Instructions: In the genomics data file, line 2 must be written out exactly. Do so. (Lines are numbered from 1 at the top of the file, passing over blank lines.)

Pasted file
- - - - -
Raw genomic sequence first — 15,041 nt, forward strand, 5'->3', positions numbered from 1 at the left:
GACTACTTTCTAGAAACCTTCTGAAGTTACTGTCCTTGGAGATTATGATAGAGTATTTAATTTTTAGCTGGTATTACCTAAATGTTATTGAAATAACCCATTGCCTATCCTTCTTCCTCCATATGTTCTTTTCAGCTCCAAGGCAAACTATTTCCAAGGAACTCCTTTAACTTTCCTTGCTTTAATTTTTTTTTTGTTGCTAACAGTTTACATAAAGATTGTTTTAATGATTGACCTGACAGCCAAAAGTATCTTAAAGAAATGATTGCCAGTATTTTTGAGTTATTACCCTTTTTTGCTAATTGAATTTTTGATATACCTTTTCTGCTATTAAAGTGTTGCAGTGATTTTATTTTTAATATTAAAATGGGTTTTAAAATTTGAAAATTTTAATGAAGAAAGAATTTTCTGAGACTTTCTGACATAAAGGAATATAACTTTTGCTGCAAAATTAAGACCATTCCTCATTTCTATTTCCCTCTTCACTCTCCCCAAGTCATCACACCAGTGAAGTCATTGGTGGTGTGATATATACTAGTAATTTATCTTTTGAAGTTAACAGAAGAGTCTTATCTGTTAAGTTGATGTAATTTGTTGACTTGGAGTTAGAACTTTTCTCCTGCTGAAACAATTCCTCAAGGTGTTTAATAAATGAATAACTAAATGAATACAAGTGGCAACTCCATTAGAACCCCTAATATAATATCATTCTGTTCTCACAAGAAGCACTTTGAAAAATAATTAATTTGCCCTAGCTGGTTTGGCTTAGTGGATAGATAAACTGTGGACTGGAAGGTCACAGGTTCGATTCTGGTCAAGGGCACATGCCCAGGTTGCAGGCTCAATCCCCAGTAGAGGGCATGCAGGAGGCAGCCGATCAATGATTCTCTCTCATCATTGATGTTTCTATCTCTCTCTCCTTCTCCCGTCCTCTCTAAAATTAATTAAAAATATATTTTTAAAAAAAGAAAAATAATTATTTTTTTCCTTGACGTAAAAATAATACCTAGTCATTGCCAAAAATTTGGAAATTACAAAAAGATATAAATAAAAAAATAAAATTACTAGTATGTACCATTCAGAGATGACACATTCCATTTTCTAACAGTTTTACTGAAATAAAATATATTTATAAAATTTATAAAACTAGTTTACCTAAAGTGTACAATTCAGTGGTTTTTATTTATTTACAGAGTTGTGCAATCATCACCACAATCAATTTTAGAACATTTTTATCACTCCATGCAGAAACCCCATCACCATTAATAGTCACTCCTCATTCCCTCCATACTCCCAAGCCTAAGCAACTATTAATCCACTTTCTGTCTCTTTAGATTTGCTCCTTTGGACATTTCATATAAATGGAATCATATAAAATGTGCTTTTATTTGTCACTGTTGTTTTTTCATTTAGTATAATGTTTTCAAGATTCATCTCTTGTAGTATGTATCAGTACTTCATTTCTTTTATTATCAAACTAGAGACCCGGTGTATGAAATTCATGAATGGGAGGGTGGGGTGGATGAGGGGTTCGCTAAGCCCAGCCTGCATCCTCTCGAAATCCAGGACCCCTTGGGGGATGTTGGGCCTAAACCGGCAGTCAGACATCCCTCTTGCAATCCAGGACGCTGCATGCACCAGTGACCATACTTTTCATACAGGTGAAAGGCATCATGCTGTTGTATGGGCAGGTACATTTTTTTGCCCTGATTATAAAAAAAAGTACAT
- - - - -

GACTACTTTCTAGAAACCTTCTGAAGTTACTGTCCTTGGAGATTATGATAGAGTATTTAATTTTTAGCTGGTATTACCTAAATGTTATTGAAATAACCCATTGCCTATCCTTCTTCCTCCATATGTTCTTTTCAGCTCCAAGGCAAACTATTTCCAAGGAACTCCTTTAACTTTCCTTGCTTTAATTTTTTTTTTGTTGCTAACAGTTTACATAAAGATTGTTTTAATGATTGACCTGACAGCCAAAAGTATCTTAAAGAAATGATTGCCAGTATTTTTGAGTTATTACCCTTTTTTGCTAATTGAATTTTTGATATACCTTTTCTGCTATTAAAGTGTTGCAGTGATTTTATTTTTAATATTAAAATGGGTTTTAAAATTTGAAAATTTTAATGAAGAAAGAATTTTCTGAGACTTTCTGACATAAAGGAATATAACTTTTGCTGCAAAATTAAGACCATTCCTCATTTCTATTTCCCTCTTCACTCTCCCCAAGTCATCACACCAGTGAAGTCATTGGTGGTGTGATATATACTAGTAATTTATCTTTTGAAGTTAACAGAAGAGTCTTATCTGTTAAGTTGATGTAATTTGTTGACTTGGAGTTAGAACTTTTCTCCTGCTGAAACAATTCCTCAAGGTGTTTAATAAATGAATAACTAAATGAATACAAGTGGCAACTCCATTAGAACCCCTAATATAATATCATTCTGTTCTCACAAGAAGCACTTTGAAAAATAATTAATTTGCCCTAGCTGGTTTGGCTTAGTGGATAGATAAACTGTGGACTGGAAGGTCACAGGTTCGATTCTGGTCAAGGGCACATGCCCAGGTTGCAGGCTCAATCCCCAGTAGAGGGCATGCAGGAGGCAGCCGATCAATGATTCTCTCTCATCATTGATGTTTCTATCTCTCTCTCCTTCTCCCGTCCTCTCTAAAATTAATTAAAAATATATTTTTAAAAAAAGAAAAATAATTATTTTTTTCCTTGACGTAAAAATAATACCTAGTCATTGCCAAAAATTTGGAAATTACAAAAAGATATAAATAAAAAAATAAAATTACTAGTATGTACCATTCAGAGATGACACATTCCATTTTCTAACAGTTTTACTGAAATAAAATATATTTATAAAATTTATAAAACTAGTTTACCTAAAGTGTACAATTCAGTGGTTTTTATTTATTTACAGAGTTGTGCAATCATCACCACAATCAATTTTAGAACATTTTTATCACTCCATGCAGAAACCCCATCACCATTAATAGTCACTCCTCATTCCCTCCATACTCCCAAGCCTAAGCAACTATTAATCCACTTTCTGTCTCTTTAGATTTGCTCCTTTGGACATTTCATATAAATGGAATCATATAAAATGTGCTTTTATTTGTCACTGTTGTTTTTTCATTTAGTATAATGTTTTCAAGATTCATCTCTTGTAGTATGTATCAGTACTTCATTTCTTTTATTATCAAACTAGAGACCCGGTGTATGAAATTCATGAATGGGAGGGTGGGGTGGATGAGGGGTTCGCTAAGCCCAGCCTGCATCCTCTCGAAATCCAGGACCCCTTGGGGGATGTTGGGCCTAAACCGGCAGTCAGACATCCCTCTTGCAATCCAGGACGCTGCATGCACCAGTGACCATACTTTTCATACAGGTGAAAGGCATCATGCTGTTGTATGGGCAGGTACATTTTTTTGCCCTGATTATAAAAAAAAGTACAT